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Git (a versioning system), Node.js (scripting tool used by the included build tool) and a C++ IDE (Visual Studio for Windows, Code::Blocks or CLion for Linux, XCode for OSX) should be installed to use Kore.
To get started, git clone a Kore project recursively:
git clone --recursive https://github.com/KTXSoftware/Shader-Kore.git
Building a Kore project works in two steps: First the integrated build system koremake is called using Node.js - cd to your project directory and execute "node Kore/make". This creates an IDE project in the build subdirectory. Open it up and run the project in your IDE. At that point you can work in your IDE like usual. However when you add additional source files you eventually need to modify korefile.js, which defines which files are added to a project by koremake.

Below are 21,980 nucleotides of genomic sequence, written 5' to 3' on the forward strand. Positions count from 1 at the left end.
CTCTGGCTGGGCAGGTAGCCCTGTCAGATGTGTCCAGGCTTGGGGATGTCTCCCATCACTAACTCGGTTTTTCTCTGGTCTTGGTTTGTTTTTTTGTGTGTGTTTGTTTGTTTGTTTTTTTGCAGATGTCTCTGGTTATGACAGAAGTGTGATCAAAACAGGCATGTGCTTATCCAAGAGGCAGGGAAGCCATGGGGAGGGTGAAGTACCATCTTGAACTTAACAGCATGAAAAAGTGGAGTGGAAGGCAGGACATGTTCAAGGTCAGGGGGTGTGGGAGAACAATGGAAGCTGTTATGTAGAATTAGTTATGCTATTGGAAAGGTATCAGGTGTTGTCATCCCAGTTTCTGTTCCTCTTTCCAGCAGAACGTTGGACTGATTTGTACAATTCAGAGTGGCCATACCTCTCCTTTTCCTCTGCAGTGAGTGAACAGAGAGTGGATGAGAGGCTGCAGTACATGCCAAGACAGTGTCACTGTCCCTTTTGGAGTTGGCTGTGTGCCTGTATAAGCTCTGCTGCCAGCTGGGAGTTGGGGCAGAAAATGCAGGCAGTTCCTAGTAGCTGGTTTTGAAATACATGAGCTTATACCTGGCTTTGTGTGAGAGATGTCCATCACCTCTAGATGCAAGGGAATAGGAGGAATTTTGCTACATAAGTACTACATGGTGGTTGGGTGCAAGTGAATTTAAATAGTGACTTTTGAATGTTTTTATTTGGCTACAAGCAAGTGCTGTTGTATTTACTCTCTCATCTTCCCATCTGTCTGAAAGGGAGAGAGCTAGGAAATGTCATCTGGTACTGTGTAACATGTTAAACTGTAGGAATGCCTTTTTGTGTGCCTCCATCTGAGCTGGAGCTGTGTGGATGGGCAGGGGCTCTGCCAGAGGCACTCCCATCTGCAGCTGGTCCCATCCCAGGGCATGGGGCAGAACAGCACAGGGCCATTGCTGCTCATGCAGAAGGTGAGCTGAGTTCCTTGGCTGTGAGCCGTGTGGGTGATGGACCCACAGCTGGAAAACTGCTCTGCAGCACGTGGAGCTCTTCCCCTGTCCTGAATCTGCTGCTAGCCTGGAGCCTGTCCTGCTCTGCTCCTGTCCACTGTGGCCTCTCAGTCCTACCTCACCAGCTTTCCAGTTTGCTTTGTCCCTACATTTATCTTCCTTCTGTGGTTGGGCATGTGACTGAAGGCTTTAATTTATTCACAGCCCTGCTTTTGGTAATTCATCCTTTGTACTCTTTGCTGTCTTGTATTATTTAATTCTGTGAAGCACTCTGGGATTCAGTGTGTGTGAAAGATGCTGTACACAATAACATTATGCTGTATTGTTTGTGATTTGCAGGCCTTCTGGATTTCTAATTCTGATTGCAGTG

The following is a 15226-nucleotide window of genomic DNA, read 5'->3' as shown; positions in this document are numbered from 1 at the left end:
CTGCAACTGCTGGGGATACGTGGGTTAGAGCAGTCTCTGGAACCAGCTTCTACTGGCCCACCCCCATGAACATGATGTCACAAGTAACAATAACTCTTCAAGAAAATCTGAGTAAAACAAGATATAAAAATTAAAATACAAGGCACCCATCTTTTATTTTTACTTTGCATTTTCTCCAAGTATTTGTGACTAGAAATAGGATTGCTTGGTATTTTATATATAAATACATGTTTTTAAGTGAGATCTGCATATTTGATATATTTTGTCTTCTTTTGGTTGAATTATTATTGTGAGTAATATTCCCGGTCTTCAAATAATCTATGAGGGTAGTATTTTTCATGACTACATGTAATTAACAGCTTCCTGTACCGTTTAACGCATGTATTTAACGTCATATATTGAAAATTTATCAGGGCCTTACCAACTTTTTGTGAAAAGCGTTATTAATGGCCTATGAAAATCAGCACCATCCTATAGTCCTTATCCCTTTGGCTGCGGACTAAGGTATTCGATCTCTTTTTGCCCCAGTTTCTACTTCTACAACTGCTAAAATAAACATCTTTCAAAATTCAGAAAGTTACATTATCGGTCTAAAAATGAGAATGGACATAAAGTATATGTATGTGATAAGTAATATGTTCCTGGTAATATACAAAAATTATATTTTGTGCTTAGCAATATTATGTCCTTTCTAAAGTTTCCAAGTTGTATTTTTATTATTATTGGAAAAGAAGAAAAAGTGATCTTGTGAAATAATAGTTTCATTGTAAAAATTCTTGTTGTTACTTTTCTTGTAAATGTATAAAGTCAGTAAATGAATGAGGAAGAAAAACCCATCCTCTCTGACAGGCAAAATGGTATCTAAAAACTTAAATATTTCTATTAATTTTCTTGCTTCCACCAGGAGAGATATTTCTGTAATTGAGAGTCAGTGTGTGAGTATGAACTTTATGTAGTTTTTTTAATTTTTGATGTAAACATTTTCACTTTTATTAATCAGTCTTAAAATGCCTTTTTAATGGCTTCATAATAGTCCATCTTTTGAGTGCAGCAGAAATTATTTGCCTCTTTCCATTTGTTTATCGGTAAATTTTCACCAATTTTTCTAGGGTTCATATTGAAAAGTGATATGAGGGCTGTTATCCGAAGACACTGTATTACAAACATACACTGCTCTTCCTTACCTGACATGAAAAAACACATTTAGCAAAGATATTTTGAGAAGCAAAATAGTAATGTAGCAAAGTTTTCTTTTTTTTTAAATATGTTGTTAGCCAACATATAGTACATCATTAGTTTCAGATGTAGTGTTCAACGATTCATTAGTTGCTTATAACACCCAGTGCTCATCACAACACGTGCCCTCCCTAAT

Kore/make has several options. If used without options, it will generate a default project for the platform's default IDE and graphics API.
To get an overview of options, the option --help.
Relevant for Windows users are:
- The Visual Studio version -v --visualstudio which can be vs2010, vs2012, vs2013, vs2015, or vs2017 (default)
- The graphics API -g --graphics, either be direct3d9, direct3d11 (default), direct3d12, opengl or vulkan
So to create a solution for VS 2013 with OpenGL, you can use
node Kore/make -g opengl -v vs2013